by David Mendez, Easy Reader News
As Tom Bakaly bashfully approached the lectern at the 2019 Spirit of Wellness, he had one word for his colleagues and subordinates at the Beach Cities Health District.
“Liars!,” he said, causing the room to burst into laughter.
Bakaly, a typically quiet-spoken man who shies away from the spotlight, was the special surprise guest of honor at this year’s awards. Spirit of Wellness annually focuses on those who have made great strides toward improving their health, often through the Health District’s Center for Health and Fitness gym.
Bakaly was explicitly honored for transforming himself and losing 60 pounds after joining the Health District as its newest Chief Executive Officer in 2016 — at his highest point, he weighed around 235 pounds; he’s now around 175. More-or-less jokingly, Bakaly was spurred by his son’s insistence that the “CEO of a health district can’t be a fatty,” he said, laughing.
Jackie Berling, BCHD’s Chief Wellness Officer, also found that Bakaly dove headfirst into the district’s message of wellness, immediately taking part in the “Planks for Thanks” challenge throughout the office, wherein employees would perform planks (an easy-looking exercise that tests core muscle strength) spontaneously.
“Literally, I was tripping over health. For me, it was the series of nudges that eventually got me to the point of exercising on a daily basis,” Bakaly said.
Getting with the culture has helped Bakaly personally and helped him lead by example; he’s a regular at the Center for Health and Fitness, locked into a small-group class, and often leads staff in their weekly walking groups.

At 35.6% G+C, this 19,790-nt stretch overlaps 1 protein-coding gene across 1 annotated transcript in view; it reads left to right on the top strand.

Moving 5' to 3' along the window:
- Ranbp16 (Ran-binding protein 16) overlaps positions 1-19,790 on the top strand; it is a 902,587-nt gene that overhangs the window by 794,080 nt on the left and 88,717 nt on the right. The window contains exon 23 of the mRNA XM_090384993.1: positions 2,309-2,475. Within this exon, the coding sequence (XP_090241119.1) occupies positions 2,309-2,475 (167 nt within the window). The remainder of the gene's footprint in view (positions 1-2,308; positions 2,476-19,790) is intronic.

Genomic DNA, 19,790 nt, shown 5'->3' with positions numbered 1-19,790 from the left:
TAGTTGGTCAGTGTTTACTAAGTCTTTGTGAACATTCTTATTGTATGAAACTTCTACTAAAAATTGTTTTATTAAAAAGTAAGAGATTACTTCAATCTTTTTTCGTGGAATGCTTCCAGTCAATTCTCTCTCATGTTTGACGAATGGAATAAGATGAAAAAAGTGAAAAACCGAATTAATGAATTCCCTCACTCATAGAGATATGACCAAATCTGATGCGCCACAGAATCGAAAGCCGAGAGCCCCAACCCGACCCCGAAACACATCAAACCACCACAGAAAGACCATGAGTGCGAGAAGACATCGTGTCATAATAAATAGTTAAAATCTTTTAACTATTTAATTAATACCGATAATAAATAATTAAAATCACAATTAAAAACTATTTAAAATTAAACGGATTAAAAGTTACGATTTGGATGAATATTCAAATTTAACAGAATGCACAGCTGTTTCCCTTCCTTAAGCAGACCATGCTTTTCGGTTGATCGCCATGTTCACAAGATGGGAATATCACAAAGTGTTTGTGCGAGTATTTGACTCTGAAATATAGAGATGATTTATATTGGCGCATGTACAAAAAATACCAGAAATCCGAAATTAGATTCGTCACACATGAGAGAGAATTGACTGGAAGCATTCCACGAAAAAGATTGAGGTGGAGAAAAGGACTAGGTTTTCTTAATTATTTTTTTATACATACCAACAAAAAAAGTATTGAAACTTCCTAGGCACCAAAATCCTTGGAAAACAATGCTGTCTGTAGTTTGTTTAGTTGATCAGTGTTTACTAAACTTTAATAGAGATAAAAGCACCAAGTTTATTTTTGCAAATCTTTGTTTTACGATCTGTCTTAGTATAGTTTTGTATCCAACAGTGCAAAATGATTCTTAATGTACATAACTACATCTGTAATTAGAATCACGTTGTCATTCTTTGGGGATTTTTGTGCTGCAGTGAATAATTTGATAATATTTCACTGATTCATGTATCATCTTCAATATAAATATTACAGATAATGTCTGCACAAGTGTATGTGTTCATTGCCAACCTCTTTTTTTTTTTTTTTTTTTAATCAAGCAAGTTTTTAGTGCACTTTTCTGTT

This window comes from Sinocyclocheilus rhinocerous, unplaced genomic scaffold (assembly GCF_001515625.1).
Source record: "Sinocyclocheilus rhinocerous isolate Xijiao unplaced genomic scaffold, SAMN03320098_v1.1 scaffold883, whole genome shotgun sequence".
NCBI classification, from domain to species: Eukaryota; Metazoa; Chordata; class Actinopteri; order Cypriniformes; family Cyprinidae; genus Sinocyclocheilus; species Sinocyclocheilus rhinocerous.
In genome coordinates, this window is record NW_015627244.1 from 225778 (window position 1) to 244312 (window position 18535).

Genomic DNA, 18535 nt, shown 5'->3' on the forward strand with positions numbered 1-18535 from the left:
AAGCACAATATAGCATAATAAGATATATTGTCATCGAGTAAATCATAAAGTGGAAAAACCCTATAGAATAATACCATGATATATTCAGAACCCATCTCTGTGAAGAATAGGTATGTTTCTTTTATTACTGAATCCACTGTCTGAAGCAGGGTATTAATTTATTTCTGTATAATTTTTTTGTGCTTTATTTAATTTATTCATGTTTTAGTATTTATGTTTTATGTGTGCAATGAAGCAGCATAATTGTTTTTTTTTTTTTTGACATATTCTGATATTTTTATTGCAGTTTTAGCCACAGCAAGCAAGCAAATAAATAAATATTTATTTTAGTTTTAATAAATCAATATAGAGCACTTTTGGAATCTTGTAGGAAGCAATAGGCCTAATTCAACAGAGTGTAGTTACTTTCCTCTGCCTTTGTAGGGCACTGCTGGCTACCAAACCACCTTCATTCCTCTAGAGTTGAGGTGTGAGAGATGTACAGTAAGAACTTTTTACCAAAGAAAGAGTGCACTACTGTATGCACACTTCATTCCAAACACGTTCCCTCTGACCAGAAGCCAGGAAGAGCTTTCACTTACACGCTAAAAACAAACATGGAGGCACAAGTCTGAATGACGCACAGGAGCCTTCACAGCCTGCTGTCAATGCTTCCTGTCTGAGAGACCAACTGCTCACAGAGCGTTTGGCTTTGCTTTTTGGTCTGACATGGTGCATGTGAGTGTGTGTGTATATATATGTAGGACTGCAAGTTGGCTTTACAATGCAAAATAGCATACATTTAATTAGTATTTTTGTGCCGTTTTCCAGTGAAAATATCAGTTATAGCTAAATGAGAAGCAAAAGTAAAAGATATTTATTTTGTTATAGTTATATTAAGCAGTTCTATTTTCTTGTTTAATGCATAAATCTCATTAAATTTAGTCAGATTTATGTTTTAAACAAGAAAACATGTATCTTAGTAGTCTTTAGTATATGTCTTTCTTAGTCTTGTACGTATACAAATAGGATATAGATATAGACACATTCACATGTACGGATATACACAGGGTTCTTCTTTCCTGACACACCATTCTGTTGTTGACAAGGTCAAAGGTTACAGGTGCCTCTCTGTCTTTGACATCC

The Health District also honored CHF volunteer Mary Wadman, and CHF members Nancy Clarke (who credits the Health District with helping her refine her ability to do pushups into her 70s) and Joseph David Preletz, who trains to treat arthritis and combat Parkinson’s disease.
The event also celebrated the memory of past Spirit of Wellness honoree Rick Rasnick, who died in February, at 59 years old. A Torrance native, Rasnick was once a rising star within football’s coaching ranks, working at the University of Utah and Eastern Michigan University.
Rasnick was diagnosed with early-onset Alzheimer’s Disease, a neurodegenerative disorder that caused him to lose his memory, and deteriorated his motor skills.
His CHF trainer, Derick Malit, remembered Rasnick as a man with a personality that would fill a room. All it took was finding the right trigger — and often, Malit found, it was dance, which would be incorporated into their workouts.
In Rasnick’s honor, Malit led the room in an improvised dance, snapping, head-bobbing and rolling side to side.
“Honestly, every time I dance, I think about Rick,” Malit said.
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